In the same way, we analyze the performances of all methods with the Camouflaged Object dataset. Our goal for testing with this dataset is to demonstrate the effectiveness of the proposed method for extracting objects of interest under camouflaging effects, notable conditions that often hinder performance. We filtered out several sequences to only leave three sequences of grayscale and three of RGB color spaces. The reason for this is to provide meaningful discussion of the overall results, as not only the overall values will vary little when compared to those extracted with separate sequences, but it also allows for more thorough inspection of cases with the experimented methods. For this dataset, because SWCD was only tuned for CDnet via its own set of hyperparameters, we could not objectively provide its predictions for this dataset. On account of the fact that this dataset consists of imaging resolutions that vary from to pixels, the computational expenses incurred for retraining supervised methods on video sequences are very prohibitive. Consequently, objective measurements for DeepBS, FgSegnet, FgSegnet_v2, and STAM could not be provided by us on the dataset. In addition, we have to replace FTSG and BMOG with LOBSTER, PBAS, SJN-Multiclue, and IMBS, which are also unsupervised state-of-the-arts due to encountered objective implementational issues for this dataset. Because our experiments with camouflaging effects only serve to emphasize our proposed model’s generalization capability to the problematic case, the comparative evaluation with the selected methods can still provide objective analysis without any lack of rigour.
For this dataset, overall, our proposed method is third best in terms of F-measure, as illustrated in Table 4
. TensorMoG is comparable to both LOBSTER (best) and SuBSENSE (second best) in these cases. Particularly, it can be seen that TensorMoG performs very well on Video 03
, Video 09
, and Video 10
at around 0.8 and, especially, Video 07
at 0.9131. These sequences are similar, as each has moving people that are partially dressed in similar color as the background. Although it is surpassed by the top methods (LOBSTER and SuBSENSE) and PAWCS in Video 07
, Video 09
, and Video 10
, where there exists small but still humanly distinguishable color differences in the camouflaging areas, TensorMoG is still competitive against them, because it can better address the outdoor camouflaging effects, with the addition of lighting noises and a stopped object, in Video 03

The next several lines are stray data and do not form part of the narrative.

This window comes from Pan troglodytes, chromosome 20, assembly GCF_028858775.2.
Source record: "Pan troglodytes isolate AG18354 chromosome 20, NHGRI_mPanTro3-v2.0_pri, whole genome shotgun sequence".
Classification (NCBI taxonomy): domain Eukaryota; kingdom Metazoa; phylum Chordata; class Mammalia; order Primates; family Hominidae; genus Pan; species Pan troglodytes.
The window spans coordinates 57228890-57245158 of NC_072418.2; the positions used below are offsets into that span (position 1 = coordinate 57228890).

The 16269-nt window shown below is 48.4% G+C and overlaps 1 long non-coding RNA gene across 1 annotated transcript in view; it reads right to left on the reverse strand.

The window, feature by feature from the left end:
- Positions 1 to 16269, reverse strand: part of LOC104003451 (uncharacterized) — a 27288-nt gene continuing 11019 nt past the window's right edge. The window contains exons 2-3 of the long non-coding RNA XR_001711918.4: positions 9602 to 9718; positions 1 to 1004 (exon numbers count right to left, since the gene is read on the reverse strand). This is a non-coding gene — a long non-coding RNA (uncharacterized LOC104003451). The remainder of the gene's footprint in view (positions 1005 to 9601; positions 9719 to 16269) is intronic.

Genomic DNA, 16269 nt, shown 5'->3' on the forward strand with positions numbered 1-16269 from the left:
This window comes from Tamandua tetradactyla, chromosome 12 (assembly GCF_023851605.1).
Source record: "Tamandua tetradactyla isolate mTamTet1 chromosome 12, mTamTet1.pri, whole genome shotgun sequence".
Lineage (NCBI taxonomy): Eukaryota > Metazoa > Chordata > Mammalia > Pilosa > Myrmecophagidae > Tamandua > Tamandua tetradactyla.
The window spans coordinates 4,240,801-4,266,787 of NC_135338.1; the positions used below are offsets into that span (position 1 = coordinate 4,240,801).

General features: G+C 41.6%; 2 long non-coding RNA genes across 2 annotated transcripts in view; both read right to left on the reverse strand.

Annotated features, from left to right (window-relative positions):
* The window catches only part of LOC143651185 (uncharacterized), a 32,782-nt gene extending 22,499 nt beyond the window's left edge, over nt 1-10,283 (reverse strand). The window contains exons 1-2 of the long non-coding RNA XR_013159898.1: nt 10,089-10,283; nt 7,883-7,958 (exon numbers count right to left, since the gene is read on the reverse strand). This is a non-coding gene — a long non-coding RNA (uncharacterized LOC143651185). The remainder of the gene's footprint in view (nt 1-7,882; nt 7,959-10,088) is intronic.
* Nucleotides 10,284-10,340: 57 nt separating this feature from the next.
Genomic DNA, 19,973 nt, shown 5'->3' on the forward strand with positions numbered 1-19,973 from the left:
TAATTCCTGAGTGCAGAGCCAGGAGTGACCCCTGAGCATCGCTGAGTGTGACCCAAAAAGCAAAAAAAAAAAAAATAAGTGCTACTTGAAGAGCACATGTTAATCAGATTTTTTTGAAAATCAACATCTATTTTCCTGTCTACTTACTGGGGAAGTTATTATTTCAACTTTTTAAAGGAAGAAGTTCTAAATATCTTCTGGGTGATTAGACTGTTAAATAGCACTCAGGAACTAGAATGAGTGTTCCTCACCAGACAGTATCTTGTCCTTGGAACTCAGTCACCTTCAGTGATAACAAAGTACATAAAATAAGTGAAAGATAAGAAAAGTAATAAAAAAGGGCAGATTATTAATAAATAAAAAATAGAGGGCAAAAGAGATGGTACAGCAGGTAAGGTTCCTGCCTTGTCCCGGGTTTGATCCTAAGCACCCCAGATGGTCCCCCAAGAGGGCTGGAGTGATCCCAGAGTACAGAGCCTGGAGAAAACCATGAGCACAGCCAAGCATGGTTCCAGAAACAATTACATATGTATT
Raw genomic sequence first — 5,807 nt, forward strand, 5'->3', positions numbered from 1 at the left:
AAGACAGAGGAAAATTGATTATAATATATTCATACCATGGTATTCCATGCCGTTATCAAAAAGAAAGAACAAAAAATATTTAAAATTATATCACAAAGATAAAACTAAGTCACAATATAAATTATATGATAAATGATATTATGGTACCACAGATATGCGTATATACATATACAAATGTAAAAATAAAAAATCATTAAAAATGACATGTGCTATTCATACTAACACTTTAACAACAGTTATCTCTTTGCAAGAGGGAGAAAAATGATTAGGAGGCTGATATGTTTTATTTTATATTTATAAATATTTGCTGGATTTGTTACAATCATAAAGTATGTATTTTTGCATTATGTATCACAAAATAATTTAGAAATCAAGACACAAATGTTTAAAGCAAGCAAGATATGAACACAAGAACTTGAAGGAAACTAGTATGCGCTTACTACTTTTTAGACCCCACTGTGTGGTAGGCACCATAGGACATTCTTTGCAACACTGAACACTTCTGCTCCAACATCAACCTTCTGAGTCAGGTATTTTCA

at 0.8090. Cases of marginal color deviations are also demonstrated among the methods in Video 01
and Video 05
, where people are completely dressed in indistinguishable colors from the backgrounds. All of the compared methods are still challenged in tackling these scenarios, as even the best result of Video 05
from GMM—Stauffer & Grimson is only 0.6666. Like related methods, TensorMoG is also challenged, where its results are 0.7311 on Video 01
, despite being third-best, and only 0.6066 on Video 05
. This suggests a weakness of the proposed method in the presence of high degrees of overlaps. Nevertheless, the overall score of 0.7944 still suggests TensorMoG’s reasonable utility in practical contexts.
An explanation for TensorMoG performance is that since mixtures’ top distributions are trained to initialize the background, their variances become smaller as their weights approach one, thereby making TensorMoG more sensitive to variations. However, difficult cases that are common to Video 05 are like what happened at the 160th frame of Video 01, where all of the methods struggle to figure out foreground components that are indistinguishable from the canvas behind. This suggests a weakness of the proposed method. Because all of the variances of TensorMoG’s mixtures have a lower-bound in order to always allow certain degrees of color variations, then, if an object’s color compared to background is too similar, it will be assimilated as a background value.
At closer inspection, apparently, TensorMoG’s prediction results of colored images average higher than those of grayscale images. This is objectively attributed to the fact that distance measures between input and mixture distributions are in Euclidean space, where intensities and information completeness of colored images are better emphasized. Regardless of color spaces, it can be said that TensorMoG’s handling of foreground generation illustrates good improvements over other GMM models in many cases. Firstly, as demonstrated with Video 05